Review of "Flight of the Spark" by Evelyn Puerto

Dystopian YA fiction often has something to say about our current society or mankind in general, and this book did a great job of illustrating several different evils. The leaders in this dystopia rule by keeping the populace ignorant and afraid, and it was easy to believe that that could happen, even to this extreme. The common villagers’ infighting and betrayals are a product of this. The abuse is as well. Through young Iskra’s eyes, we see what it would be like to be brainwashed into believing that semi-enslavement is for their own protection. It was incredibly frustrating at times, and often you want to shake Iskra and tell her not to be so stupid, but at the same time you get why she is the way she is.

The plot of the book is pretty straightforward, and suspense builds and builds as you follow Iskra through her discoveries and decisions. There’s a constant sense of impending doom, but there’s also hope as she learns from the Riskers and begins to find confidence in herself. I really liked that we got to see the perspective of the “bad guy” to learn more about what was really going on, and this also worked to build tension as he suspects her of rebellion. The first part of the book drags a little bit but has plenty going on to hold your attention. The last part of the book skips forward as things come together, and it’s in this part that you definitely begin to understand how this is going to be part of a series.

The writing itself is quite descriptive and easy to read. There’s enough description to give you a great picture of what this world and people are like. The dialogue feels natural. The action scenes pull you in.

I’d definitely recommend this for anyone who enjoys YA dystopia that doesn’t feel like it’s aimed only at teenagers. Because Iskra is fifteen, some of the situations she gets into might make some readers uncomfortable, but nothing is gratuitous.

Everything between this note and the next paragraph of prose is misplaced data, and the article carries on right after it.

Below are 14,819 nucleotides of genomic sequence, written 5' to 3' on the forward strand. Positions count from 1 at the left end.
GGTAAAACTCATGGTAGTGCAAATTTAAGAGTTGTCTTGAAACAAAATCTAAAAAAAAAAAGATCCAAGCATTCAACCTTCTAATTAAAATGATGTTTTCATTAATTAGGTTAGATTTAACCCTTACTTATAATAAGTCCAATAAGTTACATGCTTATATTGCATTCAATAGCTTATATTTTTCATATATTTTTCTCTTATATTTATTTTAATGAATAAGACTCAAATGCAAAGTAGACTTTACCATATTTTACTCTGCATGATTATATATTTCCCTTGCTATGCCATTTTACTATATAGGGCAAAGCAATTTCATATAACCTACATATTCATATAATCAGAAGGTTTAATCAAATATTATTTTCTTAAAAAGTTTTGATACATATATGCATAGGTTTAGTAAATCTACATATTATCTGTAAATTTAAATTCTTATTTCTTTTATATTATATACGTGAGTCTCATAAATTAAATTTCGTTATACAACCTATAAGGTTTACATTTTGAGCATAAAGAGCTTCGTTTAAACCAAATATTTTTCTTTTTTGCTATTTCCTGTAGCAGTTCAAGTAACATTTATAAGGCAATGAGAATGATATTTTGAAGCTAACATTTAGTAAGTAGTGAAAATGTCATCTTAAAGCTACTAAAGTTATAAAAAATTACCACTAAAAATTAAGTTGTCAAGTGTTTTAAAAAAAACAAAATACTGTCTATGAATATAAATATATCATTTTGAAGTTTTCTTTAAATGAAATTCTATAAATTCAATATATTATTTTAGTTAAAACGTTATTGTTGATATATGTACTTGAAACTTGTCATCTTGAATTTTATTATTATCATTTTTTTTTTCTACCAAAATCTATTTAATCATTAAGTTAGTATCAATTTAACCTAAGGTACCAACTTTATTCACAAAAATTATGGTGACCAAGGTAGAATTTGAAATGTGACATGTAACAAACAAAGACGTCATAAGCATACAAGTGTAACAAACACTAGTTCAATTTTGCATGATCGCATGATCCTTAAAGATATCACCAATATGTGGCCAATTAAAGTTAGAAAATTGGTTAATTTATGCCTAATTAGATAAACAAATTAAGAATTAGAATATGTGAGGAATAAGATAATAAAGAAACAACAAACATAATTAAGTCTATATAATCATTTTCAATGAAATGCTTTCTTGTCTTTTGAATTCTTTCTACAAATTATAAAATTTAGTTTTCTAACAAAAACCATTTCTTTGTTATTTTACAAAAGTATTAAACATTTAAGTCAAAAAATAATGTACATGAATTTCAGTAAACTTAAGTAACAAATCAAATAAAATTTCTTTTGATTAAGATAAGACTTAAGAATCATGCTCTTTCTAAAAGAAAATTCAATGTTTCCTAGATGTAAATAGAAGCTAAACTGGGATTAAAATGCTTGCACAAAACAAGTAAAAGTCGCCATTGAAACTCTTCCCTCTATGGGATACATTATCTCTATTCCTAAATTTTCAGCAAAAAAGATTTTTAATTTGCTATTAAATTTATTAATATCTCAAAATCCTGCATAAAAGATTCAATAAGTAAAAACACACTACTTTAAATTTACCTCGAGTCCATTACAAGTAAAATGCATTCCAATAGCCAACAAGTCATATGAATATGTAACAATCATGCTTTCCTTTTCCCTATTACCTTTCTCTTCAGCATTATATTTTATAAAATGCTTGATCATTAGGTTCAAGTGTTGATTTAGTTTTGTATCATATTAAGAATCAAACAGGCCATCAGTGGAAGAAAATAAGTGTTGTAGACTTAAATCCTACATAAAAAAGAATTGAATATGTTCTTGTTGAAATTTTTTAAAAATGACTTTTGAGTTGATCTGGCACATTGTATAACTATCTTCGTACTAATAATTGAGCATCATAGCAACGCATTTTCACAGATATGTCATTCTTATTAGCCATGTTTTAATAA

See it on Amazon!

Review of “The Legend of the Light Keeper” by Kelly Hall

25081972I really like fictional stories that play off of real legends, and apparently this is one. The whole history of Bragg’s legend was really interesting to me, and I liked the paranormal/ghost story twist that the author used.

In typical YA fashion, we meet the heroine as she’s adapting to a major life change. Then cute boys are throw in.  THEN, the story gets interesting when they start to explore the mysteries of the Light.  I thought the use of the Granny character was really smart, giving the author a way to tell some history stories without drawing away from the present setting.  Then the use of the diary to really flesh out the backstory made me go “Oh!” as a whole new layer was added.  That’s when the book really picked up for me and I got sucked into the mystery of figuring out what the Light was all about and why Lily was connected.

However, there were a few hiccups for me.  The weird love triangle where Lily quickly falls for her soon-to-be step-brother really was a little off-putting for me.  It seems to me that it would’ve worked just fine for them to develop a brother-sister relationship (which could have been quite touching too, if in a different way).  She could’ve just as easily developed feelings for Owen, and THAT turns out to be forbidden too… I don’t know.  I’m usually pretty picky about how any romance is used in a story, but this was a little weird for me.

I also found the mother character very lacking.  She and Tom (the soon-to-be step-father) are barely present in the story, which is something you see all too often in YA, I think.  Her mom seems like kind a flake, even working through her daughter’s 16th birthday when this poor girl clearly needs time with her mom.  So there’s that.

Also, Lily is often put in the place of a girly, weak, helpless damsel.  It happens over and over and over again.  Sometimes she stands up for herself and insists that the boys include her or take her seriously.  Sometimes she realizes she’s acting childish.  But most of the time, she is the girl with the girl jobs; they are the boys who are strong and in charge.

BUT, it is a quick, fun read.  The writing itself is very YA — not too complicated, with simple language used.  There’s certainly enough romance to keep readers of Lily’s age engrossed.   I think adults will also like this if you’re looking for a lot of mystery to figure out, and the action sections are very entertaining.  It’s a very well-edited book, so that helps a lot in feeling like the book is of good, objective quality.

Definitely worth a read if you’re looking for a quick, YA ghost story.

3.5 Stars See it on Amazon!

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